It's about a desperate father who has fallen on hard times, and he gets a job working for the Joker. And he quickly realizes that that's not for him.

But Batman actually ends up using him as bait to catch the Joker. That's how the story begins.

Nrama: Are there actually three ghosts?

Bermejo: No, none of these characters are playing the actual Dickens characters.


But you'll see characters in the story who are analogous to the ghosts. There are characters who fit in with the roles that those ghosts play in Dickens. The "Ghost of Christmas Past" is a sequence with Catwoman. The "Ghost of Christmas Present" is a sequence with Superman, and the "Ghost of Christmas Future" is Joker.

The roles these characters play at that moment in the story help serve the same purpose that the ghosts serve in A Christmas Carol.

Nrama: Does it take place at any certain point in continuity? Like between two certain issues?

Bermejo: It doesn't necessarily fit into any particular continuity. It's hopefully something that any reader can pick up without having to know a ton about Batman.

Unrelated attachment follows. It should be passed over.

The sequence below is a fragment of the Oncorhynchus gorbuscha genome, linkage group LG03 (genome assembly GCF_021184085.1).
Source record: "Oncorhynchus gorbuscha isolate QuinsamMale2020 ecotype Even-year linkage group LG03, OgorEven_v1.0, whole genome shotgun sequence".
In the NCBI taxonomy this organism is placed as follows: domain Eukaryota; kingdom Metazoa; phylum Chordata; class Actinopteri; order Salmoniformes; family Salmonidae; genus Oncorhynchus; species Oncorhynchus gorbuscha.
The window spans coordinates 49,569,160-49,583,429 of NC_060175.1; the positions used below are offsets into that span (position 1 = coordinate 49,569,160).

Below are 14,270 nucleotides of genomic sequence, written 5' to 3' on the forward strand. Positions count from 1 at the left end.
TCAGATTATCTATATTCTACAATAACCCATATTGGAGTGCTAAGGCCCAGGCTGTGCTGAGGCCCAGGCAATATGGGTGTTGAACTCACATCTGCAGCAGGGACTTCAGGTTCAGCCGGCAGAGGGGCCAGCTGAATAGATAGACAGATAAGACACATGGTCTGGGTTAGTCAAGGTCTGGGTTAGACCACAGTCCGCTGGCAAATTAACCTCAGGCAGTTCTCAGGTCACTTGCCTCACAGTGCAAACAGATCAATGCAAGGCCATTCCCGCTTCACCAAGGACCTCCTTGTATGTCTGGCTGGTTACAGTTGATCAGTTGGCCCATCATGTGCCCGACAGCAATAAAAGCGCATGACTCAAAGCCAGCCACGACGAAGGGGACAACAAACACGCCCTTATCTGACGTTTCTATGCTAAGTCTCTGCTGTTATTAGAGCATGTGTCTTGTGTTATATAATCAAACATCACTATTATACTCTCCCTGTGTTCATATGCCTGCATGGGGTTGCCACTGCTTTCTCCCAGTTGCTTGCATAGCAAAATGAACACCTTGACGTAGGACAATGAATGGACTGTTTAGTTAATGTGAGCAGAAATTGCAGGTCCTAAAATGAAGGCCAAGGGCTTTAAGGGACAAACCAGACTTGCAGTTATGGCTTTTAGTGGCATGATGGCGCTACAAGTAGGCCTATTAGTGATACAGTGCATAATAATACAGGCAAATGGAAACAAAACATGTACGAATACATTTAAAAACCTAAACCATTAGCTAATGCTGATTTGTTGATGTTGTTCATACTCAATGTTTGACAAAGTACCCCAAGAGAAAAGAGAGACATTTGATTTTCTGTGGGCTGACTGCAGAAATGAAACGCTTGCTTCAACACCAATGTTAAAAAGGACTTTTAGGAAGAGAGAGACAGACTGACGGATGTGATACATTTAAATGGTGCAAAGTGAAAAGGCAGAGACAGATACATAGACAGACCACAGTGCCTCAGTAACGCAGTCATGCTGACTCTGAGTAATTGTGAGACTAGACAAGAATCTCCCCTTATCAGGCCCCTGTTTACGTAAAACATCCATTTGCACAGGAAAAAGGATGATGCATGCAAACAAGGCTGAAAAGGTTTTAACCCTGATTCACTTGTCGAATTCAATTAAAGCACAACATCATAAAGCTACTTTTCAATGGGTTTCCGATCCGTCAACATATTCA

I think the neat thing about these characters now is that everyone knows who Batman is. They're familiar with the fact that he's Bruce Wayne, and that the Joker is his arch-nemesis. They even know about Robin.


So this is a story that even someone who doesn't know anymore than that about Batman can pick up and understand and enjoy.

Nrama: Since you're both the writer and the artist on this series, what does that open up for you creatively, and what's the process like? A lot different than working with a writer?

Bermejo: Oh yeah. A lot different. I actually wrote the entire script, though, just for me, before I pitched it. It was kind of an exercise for myself.